Twenty Years After the Fall, Part I

“The awful thing is that beauty is mysterious as well as terrible. 
God and the devil are fighting there
and the battlefield is the heart of man.”
—Fyodor Dostoyevsky,

The Brothers Karamazov


Winter came early in the year after the Fall.  All the people’s hopes and dreams and expansive aspirations had not yet faded, nor had the illusions yet dissipated like fog in the mid-morning sun, burned away by the glaring heat of economic, political, and social reality.  Boris Yeltsin had stood on the tank, defending the Russian “White House.”  In his tall figure were embodied all things that any Russian could imagine him to be: patriot, reformer, democrat, man of the people—and traitor, too.  But that image, real and imagined, projected or internalized, was already becoming tarnished in the debris of a collapsed superpower.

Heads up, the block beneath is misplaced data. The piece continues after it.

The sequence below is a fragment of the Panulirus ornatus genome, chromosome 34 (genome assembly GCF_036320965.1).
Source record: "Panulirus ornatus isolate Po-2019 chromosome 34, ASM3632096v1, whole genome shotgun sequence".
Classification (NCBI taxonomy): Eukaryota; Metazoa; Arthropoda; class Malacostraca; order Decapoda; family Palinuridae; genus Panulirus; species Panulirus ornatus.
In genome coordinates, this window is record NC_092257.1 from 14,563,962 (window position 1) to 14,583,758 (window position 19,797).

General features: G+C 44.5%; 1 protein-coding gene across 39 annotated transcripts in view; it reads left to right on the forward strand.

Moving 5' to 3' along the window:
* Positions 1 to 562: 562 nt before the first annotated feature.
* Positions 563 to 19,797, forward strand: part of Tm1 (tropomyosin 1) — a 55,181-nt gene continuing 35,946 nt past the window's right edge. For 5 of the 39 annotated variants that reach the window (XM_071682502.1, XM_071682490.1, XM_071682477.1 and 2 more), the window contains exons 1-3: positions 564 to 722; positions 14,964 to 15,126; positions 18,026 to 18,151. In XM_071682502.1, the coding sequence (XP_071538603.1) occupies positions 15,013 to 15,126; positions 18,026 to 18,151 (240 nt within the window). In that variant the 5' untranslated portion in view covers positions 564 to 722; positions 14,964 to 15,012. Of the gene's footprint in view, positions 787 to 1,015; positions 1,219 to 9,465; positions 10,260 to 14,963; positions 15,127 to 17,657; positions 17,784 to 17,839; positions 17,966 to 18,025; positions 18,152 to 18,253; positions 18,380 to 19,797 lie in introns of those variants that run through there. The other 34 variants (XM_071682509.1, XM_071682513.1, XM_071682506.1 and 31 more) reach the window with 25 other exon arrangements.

I was aimlessly, curiously, foolishly slogging through the snow in distant Khabarovsk, made more remote from European Russia by the collapse of the transportation system.  But I had somehow made my way there from the Pacific coast, where the winds blew strongly off the bay in a place that seemed to be situated on the edge of the world, teetering on an abyss covered by rolling waves of cold ocean waters.  The rusting...

Join now to access the full article and gain access to other exclusive features.

Get Started

Already a member? Sign in here